TECHSHAKE, a Philippine-based startup community builder, in partnership with Hong Kong-based independent corporate finance advisory boutique Index-Asia, recently hosted “COVID-19’s Impact on Heathcare Delivery in Southeast Asia.” The online event gathered experts and business professionals for a discussion on the pandemic’s impact on investment decisions and strategies for corporates and investors.
Dr. Jaemin Park, healthcare director of Index-Asia moderated the online panel discussion held via Zoom, noted that while some sectors benefited from the pandemic, others have suffered.
“The COVID-19 impact is not uniform and there is a notion in the business community that healthcare is not doing very well during this tough time,” Park said.
Inequitable access to healthcare and insufficient capacity and manpower resources were the main challenges, noted Dr. Manuel Francisco Roxas, advisor at Ayala Healthcare Holdings Inc. and director at the Philippine College of Surgeons.
“We are supposed to be improved by the passage of the Universal Healthcare Act (UHC) and the National Integrated Cancer Control Act. Unfortunately, the implementation has been slowed down because of the pandemic,” he said.
During the pandemic, he stressed the lack of a centralized and coordinated inter-hospital response; limited capacity for testing and contact tracing, significant strain on hospital manpower, resources, supply-chain delivery and finances; risks to PhilHealth particularly with increased coverage and implementation of UHC Act; high healthcare worker infection rate; and collateral damage to non-coronavirus disease 2019 (COVID-19) cases.
Understanding what the pandemic has exposed, he cited the need to increase total healthcare expenditure by two to three times current levels (8 to 12 percent of GDP); rapidly implement the UHC law and primary care services; strengthen Department of Health capabilities for greater ability to orchestrate overall hospital response and allocate healthcare manpower, enhanced capability for testing, contact tracing, data gathering and analytics, and improve and increase critical care facilities and programs; and specialty hospitals for continuity of care in high-mortality conditions like cardiovascular, renal and neurologic diseases as well as cancer.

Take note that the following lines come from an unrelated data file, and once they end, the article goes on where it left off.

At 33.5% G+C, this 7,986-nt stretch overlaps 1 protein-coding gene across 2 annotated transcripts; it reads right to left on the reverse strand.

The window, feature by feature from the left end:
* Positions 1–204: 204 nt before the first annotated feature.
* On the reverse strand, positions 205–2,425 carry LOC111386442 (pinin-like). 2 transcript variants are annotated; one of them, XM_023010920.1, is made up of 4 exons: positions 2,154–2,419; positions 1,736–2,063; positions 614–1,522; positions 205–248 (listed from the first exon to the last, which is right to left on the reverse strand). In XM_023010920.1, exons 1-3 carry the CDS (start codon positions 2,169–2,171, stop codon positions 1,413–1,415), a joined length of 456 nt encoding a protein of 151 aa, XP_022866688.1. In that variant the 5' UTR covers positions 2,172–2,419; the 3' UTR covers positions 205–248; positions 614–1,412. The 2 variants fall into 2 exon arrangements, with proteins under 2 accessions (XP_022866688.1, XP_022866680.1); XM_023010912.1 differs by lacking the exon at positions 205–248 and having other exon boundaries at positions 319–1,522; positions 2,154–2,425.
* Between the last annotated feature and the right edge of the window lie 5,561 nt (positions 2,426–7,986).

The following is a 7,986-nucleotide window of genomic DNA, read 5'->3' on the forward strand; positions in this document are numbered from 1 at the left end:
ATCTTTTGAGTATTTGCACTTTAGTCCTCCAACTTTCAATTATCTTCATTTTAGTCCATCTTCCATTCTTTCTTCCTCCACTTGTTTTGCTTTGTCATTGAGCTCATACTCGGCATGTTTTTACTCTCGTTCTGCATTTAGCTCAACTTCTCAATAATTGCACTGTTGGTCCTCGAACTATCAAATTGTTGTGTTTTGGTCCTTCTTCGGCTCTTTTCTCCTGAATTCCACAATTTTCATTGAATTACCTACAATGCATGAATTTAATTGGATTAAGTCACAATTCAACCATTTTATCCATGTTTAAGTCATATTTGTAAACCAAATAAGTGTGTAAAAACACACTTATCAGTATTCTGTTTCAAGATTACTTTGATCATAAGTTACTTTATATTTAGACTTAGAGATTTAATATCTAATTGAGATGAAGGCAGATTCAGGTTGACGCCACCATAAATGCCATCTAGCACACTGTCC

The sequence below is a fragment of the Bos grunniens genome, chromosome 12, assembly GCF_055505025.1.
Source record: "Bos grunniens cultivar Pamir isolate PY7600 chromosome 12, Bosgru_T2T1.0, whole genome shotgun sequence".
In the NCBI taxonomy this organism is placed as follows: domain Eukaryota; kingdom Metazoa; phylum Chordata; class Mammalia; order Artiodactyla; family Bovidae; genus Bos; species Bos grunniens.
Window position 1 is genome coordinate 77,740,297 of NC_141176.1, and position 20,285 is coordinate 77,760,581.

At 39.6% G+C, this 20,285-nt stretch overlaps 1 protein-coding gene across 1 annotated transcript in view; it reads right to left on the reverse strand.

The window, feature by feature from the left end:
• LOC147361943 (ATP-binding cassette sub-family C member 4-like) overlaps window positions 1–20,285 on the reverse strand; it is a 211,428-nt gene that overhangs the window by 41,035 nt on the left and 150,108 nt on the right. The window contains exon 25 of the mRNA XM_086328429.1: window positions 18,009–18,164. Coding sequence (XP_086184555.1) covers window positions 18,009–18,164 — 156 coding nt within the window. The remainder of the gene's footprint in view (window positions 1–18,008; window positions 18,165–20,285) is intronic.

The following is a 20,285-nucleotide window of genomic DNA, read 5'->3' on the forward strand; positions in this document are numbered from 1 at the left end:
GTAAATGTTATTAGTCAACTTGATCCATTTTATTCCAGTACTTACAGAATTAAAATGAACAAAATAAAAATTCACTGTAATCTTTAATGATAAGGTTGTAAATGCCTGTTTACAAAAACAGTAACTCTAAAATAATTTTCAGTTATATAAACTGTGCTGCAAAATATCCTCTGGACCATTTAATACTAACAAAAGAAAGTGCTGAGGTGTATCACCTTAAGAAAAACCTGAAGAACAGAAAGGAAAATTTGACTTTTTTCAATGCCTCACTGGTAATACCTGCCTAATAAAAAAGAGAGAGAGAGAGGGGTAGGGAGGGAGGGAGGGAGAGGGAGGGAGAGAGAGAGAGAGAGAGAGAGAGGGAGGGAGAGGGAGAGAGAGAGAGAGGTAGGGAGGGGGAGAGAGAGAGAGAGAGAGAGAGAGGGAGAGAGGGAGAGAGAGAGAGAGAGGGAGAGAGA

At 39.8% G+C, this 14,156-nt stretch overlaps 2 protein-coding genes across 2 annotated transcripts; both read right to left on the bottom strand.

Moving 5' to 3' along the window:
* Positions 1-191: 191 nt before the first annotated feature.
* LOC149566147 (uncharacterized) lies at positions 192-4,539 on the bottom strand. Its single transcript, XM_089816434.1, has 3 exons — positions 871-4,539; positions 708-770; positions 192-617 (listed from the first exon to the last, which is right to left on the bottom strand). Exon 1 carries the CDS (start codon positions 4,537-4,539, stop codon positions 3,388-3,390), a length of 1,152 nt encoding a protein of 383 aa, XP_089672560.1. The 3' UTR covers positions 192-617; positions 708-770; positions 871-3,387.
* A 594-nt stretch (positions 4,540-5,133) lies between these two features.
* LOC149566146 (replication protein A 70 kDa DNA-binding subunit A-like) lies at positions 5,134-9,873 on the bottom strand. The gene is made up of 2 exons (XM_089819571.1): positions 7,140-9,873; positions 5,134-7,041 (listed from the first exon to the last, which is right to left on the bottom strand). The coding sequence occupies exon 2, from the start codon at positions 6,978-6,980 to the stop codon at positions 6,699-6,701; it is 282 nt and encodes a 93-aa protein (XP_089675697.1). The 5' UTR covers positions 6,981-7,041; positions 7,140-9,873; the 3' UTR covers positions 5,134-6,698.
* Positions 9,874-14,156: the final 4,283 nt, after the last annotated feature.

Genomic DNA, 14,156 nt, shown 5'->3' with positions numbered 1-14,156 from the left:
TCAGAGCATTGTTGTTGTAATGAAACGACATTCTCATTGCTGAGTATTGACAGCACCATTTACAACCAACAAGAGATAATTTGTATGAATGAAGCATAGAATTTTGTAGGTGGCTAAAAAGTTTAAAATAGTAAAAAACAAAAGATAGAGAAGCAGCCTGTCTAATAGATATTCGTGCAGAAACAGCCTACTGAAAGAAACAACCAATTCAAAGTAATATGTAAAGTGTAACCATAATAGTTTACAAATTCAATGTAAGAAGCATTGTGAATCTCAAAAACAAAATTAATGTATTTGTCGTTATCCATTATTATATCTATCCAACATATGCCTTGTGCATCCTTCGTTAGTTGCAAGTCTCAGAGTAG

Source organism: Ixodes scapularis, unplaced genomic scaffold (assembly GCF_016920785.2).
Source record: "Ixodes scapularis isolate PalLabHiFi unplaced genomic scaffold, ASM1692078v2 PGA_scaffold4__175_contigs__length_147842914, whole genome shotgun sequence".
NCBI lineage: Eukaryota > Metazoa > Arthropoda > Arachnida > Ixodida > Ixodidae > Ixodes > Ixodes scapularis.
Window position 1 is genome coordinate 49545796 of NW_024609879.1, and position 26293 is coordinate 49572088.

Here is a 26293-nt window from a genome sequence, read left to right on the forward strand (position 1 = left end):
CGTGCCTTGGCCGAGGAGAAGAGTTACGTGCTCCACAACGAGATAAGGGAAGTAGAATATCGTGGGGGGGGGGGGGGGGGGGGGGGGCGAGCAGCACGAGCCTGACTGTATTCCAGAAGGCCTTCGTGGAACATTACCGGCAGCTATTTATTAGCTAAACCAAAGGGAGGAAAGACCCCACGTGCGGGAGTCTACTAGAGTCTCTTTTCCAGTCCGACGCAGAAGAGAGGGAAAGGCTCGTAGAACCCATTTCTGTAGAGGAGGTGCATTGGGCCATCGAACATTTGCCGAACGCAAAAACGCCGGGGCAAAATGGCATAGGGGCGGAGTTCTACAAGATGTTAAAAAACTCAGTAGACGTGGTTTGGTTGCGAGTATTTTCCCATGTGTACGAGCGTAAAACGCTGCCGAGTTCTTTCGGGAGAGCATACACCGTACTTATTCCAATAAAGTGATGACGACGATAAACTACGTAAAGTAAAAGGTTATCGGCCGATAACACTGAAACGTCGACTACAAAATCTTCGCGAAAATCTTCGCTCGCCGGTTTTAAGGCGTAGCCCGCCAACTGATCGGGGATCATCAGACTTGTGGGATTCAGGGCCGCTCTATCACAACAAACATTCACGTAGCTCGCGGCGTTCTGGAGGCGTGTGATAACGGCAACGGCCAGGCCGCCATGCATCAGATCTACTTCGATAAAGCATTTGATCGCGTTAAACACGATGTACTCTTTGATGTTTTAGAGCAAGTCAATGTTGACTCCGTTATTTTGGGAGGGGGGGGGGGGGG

The Ayala group has responded to this crisis, Roxas said.
Jaime Augusto Zobel de Ayala, chairman and chief executive officer of Ayala Corp., said it has been serendipitous as they were able to build a healthcare practice at a time when the country needs it much.
Fernando Zobel de Ayala, president and chief operating officer of Ayala Corp., said AC Health aims to provide services for a broader segment of Filipinos and to create value beyond financial and operating metrics. A commitment to national development has always been a defining pillar of the Ayala group.
He added that the COVID-19 response of the group has been anchored on the 4Ts framework – triage, testing, treatment, and tracing.
Roxas said the group continues to support government by building additional polymerase chain reaction labs and rolling out a large-scale corporate testing program.
The pandemic has shown the inadequacy of the Philippine healthcare system in dealing with a crisis: insufficient and unequal geographical, and lack of data capture, analytics and interoperable technology requirements.
The Philippine healthcare sector will face massive disruption and consolidation, and the group is committed to investing in the sector moving forward.
AC Health’s investments are geared toward an integrated healthcare ecosystem: distributed clinical networks for broad reach into the communities, families and employees; large-scale specialty hospital for depth and smaller multi-specialty hospitals for breadth; affordable diagnostics and medicines for all with efficient supply-chain and distribution; and digital health and data analytics, all in one platform to tie everything together.
“It is probably a blessing that we invested in healthcare when we did, which was just a few years ago,” said Roxas, quoting Paolo Borromeo, president and chief executive officer of AC Health.